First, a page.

‘Accurate to the point of mania’: eyewitness testimony and memory making in Australia's official paintings of the first world war

Journal article


Hutchison, Margaret. (2015). ‘Accurate to the point of mania’: eyewitness testimony and memory making in Australia's official paintings of the first world war. Australian Historical Studies. 46(1), pp. 27 - 44. https://doi.org/10.1080/1031461X.2014.996574
AuthorsHutchison, Margaret
Abstract

The collection of official war art housed in the Australian War Memorial has played an important role in shaping a memory of the First World War for almost a century. This article explores the importance of eyewitness testimony in the production of war paintings for the Memorial's collection during the interwar years. Focusing on the repainting of official artist Harold Septimus Power's canvas Saving the Guns of Robecq, it explores the reasons why - in the inevitably contested construction of memory - Charles Bean and John Treloar privileged veterans ' memories over artists' interpretations of the conflict. It argues that in the process of memory making aesthetics mattered less than portraying the war in a way acceptable to the men who had experienced it.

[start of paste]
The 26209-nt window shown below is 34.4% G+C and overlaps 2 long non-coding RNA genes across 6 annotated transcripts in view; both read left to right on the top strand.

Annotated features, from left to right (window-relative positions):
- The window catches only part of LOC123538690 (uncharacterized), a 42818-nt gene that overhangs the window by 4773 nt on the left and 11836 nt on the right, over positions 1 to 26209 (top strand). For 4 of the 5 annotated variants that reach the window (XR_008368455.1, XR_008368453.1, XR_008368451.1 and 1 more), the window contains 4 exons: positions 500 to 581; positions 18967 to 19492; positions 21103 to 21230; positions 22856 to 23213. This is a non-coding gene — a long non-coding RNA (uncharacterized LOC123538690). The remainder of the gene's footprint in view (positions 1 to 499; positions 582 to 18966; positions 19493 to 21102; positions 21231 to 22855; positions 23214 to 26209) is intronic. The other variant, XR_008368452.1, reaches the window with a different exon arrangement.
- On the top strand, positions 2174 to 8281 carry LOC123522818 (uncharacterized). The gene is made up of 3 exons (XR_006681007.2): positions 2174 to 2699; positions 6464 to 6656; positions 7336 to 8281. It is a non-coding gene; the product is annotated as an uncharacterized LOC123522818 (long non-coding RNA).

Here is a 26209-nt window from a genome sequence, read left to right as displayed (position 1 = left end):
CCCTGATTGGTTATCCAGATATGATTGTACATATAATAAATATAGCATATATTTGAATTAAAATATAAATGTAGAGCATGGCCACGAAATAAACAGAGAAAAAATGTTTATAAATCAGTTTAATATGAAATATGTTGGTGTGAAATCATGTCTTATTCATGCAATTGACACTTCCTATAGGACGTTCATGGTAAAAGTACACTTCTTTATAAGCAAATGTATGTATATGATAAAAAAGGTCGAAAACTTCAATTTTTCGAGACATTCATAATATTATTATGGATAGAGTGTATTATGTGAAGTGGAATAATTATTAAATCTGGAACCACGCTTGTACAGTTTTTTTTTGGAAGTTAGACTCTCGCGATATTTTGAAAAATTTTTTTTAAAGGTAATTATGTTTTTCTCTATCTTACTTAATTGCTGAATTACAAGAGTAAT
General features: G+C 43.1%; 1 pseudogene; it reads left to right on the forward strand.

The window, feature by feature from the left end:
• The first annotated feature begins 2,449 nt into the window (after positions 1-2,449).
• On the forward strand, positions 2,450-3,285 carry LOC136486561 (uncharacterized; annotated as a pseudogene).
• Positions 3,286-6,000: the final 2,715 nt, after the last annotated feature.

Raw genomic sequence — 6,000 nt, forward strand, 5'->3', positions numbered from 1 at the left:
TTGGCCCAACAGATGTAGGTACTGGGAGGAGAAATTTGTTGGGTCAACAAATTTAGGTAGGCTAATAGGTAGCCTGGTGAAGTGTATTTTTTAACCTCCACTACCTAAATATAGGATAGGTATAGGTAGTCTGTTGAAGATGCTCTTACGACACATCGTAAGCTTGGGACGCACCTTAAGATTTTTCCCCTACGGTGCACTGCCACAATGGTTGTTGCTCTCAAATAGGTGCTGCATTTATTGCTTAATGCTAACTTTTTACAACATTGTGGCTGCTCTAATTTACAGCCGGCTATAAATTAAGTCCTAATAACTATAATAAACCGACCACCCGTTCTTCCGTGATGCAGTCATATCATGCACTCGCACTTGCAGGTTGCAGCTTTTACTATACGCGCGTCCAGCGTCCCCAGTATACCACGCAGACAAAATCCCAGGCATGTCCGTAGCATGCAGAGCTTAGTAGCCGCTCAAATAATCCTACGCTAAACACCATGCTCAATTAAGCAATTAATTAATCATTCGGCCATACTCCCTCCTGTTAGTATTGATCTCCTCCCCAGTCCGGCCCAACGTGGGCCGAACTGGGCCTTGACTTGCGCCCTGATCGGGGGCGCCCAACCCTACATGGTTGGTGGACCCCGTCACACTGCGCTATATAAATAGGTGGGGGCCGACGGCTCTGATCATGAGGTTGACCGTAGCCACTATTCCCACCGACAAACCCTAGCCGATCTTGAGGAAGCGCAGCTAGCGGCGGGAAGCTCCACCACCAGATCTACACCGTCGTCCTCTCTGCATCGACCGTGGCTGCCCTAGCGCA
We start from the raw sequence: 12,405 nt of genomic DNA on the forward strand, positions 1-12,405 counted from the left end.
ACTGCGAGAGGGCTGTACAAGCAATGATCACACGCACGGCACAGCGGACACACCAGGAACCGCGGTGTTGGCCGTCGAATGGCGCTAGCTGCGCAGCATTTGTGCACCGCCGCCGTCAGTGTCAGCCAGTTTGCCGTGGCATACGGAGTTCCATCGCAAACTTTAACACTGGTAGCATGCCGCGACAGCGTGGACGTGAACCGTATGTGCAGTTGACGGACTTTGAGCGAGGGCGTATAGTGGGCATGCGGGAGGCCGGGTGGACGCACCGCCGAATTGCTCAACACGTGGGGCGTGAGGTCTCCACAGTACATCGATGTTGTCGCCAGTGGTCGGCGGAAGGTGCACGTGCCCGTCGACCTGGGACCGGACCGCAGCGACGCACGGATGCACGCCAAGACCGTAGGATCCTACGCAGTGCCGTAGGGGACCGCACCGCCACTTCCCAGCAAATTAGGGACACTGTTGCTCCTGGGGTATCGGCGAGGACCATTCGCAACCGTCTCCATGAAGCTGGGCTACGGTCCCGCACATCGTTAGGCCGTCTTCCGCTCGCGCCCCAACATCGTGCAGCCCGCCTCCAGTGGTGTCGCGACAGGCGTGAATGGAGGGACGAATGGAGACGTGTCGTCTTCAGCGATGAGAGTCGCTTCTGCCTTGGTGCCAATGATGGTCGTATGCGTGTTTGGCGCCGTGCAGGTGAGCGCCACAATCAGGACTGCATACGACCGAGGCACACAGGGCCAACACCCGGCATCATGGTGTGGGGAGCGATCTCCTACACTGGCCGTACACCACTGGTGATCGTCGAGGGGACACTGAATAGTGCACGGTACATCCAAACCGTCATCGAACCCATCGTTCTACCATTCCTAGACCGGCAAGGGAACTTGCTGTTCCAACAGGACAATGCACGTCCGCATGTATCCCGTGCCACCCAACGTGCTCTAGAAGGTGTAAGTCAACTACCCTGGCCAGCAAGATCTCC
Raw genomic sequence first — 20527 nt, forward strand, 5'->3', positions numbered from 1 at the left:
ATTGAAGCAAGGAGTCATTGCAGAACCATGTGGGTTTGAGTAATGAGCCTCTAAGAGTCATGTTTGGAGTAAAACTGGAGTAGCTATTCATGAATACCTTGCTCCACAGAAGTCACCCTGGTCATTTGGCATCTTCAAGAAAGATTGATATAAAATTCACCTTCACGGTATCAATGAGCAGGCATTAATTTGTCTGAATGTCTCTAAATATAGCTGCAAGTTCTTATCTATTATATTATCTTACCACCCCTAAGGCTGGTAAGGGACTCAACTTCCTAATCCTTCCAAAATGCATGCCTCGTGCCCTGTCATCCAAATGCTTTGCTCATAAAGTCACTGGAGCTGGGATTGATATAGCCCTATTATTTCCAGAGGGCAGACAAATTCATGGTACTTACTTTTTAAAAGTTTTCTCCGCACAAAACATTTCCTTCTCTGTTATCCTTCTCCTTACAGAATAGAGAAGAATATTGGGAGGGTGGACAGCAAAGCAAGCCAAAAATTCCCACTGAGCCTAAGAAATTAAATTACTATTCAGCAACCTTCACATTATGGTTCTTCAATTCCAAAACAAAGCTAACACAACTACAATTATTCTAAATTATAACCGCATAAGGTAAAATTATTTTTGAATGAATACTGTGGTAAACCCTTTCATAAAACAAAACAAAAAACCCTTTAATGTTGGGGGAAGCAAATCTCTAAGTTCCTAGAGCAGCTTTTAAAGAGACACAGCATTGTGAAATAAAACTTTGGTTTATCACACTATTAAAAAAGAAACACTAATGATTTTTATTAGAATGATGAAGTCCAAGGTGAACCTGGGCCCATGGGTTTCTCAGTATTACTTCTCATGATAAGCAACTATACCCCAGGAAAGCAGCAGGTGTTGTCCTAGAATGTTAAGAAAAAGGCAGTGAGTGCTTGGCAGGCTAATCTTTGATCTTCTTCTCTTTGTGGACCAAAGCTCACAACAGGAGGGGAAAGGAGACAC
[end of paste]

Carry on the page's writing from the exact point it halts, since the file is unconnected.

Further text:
Keywordswar art; memory; First World War; eyewitness testimony
Year2015
JournalAustralian Historical Studies
Journal citation46 (1), pp. 27 - 44
PublisherTaylor & Francis
ISSN1940-5049
Digital Object Identifier (DOI)https://doi.org/10.1080/1031461X.2014.996574
Scopus EID2-s2.0-84923884225
Page range27 - 44
Research GroupSchool of Arts
Publisher's version
File Access Level
Controlled
Place of publicationAustralia
EditorsK. Holmes
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https://acuresearchbank.acu.edu.au/item/87v2w/-accurate-to-the-point-of-mania-eyewitness-testimony-and-memory-making-in-australia-s-official-paintings-of-the-first-world-war

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